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Ole Avenue project breaks ground

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The Ole Avenue Project has officially broken ground on the north side of St. Olaf Avenue. The $60 million project aims to address the shortage of on-campus housing by prioritizing student comfort and space.

Abby Wesnofke // Olaf Messenger


“We definitely need more housing,” said Synneva Bratland ’22, a resident of the Norwegian House, a house that will be torn down for the project. “It has to go somewhere, and this is the best space for it.”

The project provides over 440 beds — 300 in a new residential hall and 140 in several town-houses — to meet this high demand. The increase in housing space will allow suites to have connected bathroom. Additionally, the new cohesive look of the project focuses on outdoor interactions and large spaces to combat overcrowding.

Although construction on the north side on Ole Ave is ongoing, the south side honor houses still remain untouched. The disruption of construction has been difficult for students living in the honor houses.

“[The construction] may definitely be a problem for honor house students once it heads here,” Bratland said. “It’s just not ideal to be living in a construction zone.”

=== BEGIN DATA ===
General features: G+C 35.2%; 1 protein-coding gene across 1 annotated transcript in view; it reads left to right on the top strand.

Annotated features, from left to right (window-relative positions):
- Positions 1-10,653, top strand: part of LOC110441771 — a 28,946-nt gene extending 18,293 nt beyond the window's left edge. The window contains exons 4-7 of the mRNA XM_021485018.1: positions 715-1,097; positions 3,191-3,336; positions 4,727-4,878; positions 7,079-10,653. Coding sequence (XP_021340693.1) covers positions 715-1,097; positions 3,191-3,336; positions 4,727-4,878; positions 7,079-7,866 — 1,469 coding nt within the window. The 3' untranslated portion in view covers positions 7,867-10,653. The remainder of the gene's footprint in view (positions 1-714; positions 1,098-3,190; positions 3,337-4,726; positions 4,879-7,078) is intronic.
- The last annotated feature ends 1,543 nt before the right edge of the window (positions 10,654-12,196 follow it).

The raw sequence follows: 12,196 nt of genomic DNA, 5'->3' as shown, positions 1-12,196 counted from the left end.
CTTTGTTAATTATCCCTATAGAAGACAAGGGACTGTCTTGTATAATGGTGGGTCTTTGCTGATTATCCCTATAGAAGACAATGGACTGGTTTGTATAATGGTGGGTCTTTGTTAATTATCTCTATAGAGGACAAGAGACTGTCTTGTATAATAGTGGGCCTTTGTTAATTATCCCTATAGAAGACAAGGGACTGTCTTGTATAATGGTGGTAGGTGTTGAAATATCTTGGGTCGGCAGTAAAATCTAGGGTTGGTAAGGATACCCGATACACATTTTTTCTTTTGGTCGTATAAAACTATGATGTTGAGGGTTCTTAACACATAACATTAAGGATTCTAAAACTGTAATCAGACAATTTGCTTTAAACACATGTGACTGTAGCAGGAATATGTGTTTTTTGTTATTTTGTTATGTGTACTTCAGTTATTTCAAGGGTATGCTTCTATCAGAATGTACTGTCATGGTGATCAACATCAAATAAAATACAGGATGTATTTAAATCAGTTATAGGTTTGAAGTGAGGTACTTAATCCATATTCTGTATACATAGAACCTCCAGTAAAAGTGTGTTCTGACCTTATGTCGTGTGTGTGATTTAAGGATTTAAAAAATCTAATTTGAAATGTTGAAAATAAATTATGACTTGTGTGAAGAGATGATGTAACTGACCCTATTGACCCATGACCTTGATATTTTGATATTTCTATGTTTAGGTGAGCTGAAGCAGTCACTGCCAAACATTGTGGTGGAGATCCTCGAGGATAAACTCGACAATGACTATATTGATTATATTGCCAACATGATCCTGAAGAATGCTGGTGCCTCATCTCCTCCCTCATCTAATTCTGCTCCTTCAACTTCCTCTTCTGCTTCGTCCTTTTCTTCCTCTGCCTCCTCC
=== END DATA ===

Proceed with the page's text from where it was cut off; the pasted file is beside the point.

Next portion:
Others voiced similar concerns. “[Construction] starts very early, which can be annoying” said Henning Tonko ’22, a resident of the Norwegian house. Additionally, many are dispirited at not being able to experience the new residential area.

“As a senior, it’s unfortunate that we have to be a part of the construction mess without ever seeing the finished product,” said Annika Peterson ’21 of St. John’s House.

Abby Wesnofke // Olaf Messenger


Though there is excitement about the changes being made, student concerns have arisen regarding the residential area itself. According to Andrea Burton ’21, a member of the Norwegian house, “Olaf expansion, by taking down the honor houses, is a rather infantilizing move. It takes away autonomy of students by creating an insular Olaf bubble. The honor houses [were] ways to expose yourself to the Northfield community.”

Others feel saddened by the effects of the demolition. “We are a little sad that our house is going to be demolished … We hope that [the Ole Avenue Project] will still have the same level of privacy in the sense of being a cohesive unit,” said Helen White ’23 of the Norwegian House. “If we’re just shoved in with the other language houses, it just feels less special.”

The project’s timeline predicts breaking ground on the south side sometime during spring 2021.

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